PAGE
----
Dental Treatments

Guidelines for Teeth Cleanings and Other Dental Work

Spinal Surgery with Implants

For spinal surgery with implants (fusion, disc replacement, stabilization), patients will need to be pretreated with an antibiotic if you have dental work done within 24 months of the surgery. We recommend avoiding routine dental prophylaxis and simple procedures for 3 months following a spinal fusion, but between 4 and 24 months we suggest antibiotic prophylaxis. After 24 months, you will not need antibiotic prophylaxis unless you have a compromised immune system, Type 1 diabetes mellitus, previous infection of a prosthetic joint or a spinal fusion, hemophilia, or malnourishment. The choice of antibiotic is a decision for you and your primary care doctor. Please contact their office for antibiotics or further advice. We are happy to discuss this with them should they need to contact us. If you have significant immune compromise, Type 1 diabetes mellitus, history of previous infected spinal fusions or joint replacements, hemophilia or malnourishment then we suggest antibiotic prophylaxis for ALL future dental procedures regardless of timing, but this again is something that needs to be resolved through your primary care physician and not your neurosurgeon. If there is any confusion please have them call us.

Spinal Surgery without Implants

For spinal surgery without implants (microdiscectomy, foraminotomy, laminectomy), we recommend avoiding routine dental prophylaxis and simple procedures for 3 months following a surgery. If you must have a dental procedure within 3 months then it would be advisable to use antibiotic prophylaxis. We generally do not make recommendations about choice of antibiotic when using it for prophylaxis, but we would be happy to discuss this with your primary doctor. Most of the time patients can make this decision without our guidance, but please have them contact us if there are any concerns.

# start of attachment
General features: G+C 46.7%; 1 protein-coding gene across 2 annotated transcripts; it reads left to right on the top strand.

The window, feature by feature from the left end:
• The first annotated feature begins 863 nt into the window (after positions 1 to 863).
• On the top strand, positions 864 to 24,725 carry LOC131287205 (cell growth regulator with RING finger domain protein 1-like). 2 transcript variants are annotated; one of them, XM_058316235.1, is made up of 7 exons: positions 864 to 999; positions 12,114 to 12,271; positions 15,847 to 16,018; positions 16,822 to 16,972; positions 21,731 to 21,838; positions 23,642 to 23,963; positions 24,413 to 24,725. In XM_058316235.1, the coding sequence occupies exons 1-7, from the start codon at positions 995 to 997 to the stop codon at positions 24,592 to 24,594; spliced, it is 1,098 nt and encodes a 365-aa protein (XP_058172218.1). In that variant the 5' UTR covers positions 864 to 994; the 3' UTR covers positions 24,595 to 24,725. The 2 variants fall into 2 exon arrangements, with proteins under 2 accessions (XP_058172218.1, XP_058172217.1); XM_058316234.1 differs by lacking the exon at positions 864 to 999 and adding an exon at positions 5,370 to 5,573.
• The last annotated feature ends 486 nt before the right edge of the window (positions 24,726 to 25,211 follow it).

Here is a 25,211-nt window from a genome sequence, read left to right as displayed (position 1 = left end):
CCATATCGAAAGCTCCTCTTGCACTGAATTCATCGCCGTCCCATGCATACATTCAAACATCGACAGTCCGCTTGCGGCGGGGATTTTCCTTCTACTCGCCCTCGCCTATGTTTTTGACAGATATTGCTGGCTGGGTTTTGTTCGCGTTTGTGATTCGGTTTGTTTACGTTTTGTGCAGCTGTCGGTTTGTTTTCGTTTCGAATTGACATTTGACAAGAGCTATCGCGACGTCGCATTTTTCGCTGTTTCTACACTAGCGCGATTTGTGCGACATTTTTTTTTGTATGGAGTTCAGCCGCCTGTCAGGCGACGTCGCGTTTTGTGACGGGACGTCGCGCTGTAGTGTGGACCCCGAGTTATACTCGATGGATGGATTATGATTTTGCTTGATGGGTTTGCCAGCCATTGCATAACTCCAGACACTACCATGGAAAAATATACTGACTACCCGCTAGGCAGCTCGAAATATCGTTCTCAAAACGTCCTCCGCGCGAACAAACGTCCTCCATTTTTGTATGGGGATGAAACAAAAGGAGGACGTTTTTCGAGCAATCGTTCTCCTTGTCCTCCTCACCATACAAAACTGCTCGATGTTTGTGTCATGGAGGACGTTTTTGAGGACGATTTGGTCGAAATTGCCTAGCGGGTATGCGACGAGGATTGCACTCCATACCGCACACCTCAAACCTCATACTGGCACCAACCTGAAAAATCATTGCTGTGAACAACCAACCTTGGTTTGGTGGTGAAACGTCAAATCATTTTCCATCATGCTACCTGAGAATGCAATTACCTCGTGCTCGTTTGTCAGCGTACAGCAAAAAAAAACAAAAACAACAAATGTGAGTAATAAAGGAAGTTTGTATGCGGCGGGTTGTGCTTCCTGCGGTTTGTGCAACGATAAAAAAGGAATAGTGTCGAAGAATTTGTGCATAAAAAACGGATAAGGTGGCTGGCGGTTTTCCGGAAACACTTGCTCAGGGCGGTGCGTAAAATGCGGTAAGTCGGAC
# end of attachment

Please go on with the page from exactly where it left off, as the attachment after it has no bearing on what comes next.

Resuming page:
Functional Surgery or Surgery for Pain

For functional surgery or surgery for pain (deep brain stimulators or spinal cord stimulators), we recommend avoiding routine dental prophylaxis and simple procedures for 3 months following surgery. If you must have a dental procedure within 3 months then it would be advisable to use antibiotic prophylaxis. We generally do not make recommendations about choice of antibiotic when using it for prophylaxis, but we would be happy to discuss this with your primary doctor. Most of the time patients can make this decision without our guidance, but please have them contact us if there are any concerns.

Peripheral Nerve Surgery

For peripheral nerve surgery (Carpal Tunnel Syndrome), we recommend avoiding routine dental prophylaxis and simple procedures for 3 months following a surgery. If you must have a dental procedure within 3 months then it would be advisable to use antibiotic prophylaxis. We generally do not make recommendations about choice of antibiotic when using it for prophylaxis, but we would be happy to discuss this with your primary doctor. Most of the time patients can make this decision without our guidance, but please have them contact us if there are any concerns.

Cranial Surgery Including Ventriculoperitoneal Shunts (VPS)

For cranial surgery including VPS (e.g. surgery for aneurysms, AVMs, brain tumors, shunts, Chiari malformations), we recommend avoiding routine dental prophylaxis and simple procedures for 3 months following a surgery. If you must have a dental procedure within 3 months then it would be advisable to use antibiotic prophylaxis. We generally do not make recommendations about choice of antibiotic when using it for prophylaxis, but we would be happy to discuss this with your primary doctor. Most of the time patients can make this decision without our guidance, but please have them contact us if there are any concerns.

Ventriculoatrial Shunt

For ventriculoatrial shunt (shunts that go from the brain to the heart), patients will need to be pretreated with an antibiotic if you have dental work done within 24 months of the surgery. We recommend avoiding routine dental prophylaxis and simple procedures for 3 months following a shunt placement, but between 4 and 24 months we suggest antibiotic prophylaxis. After 24 months, you will not need antibiotic prophylaxis unless you have a compromised immune system, Type 1 diabetes mellitus, previous infection of a prosthetic joint or a spinal fusion, hemophilia, or malnourishment. The choice of antibiotic is a decision for you and your primary care doctor. Please contact their office for antibiotics or further advice. We are happy to discuss this with them should they need to contact us. If you have significant immune compromise, Type 1 diabetes mellitus, history of previous infected spinal fusions or joint replacements, hemophilia or malnourishment then we suggest antibiotic prophylaxis for ALL future dental procedures regardless of timing, but this again is something that needs to be resolved through your primary care physician and not your neurosurgeon. If there is any confusion please have them call us.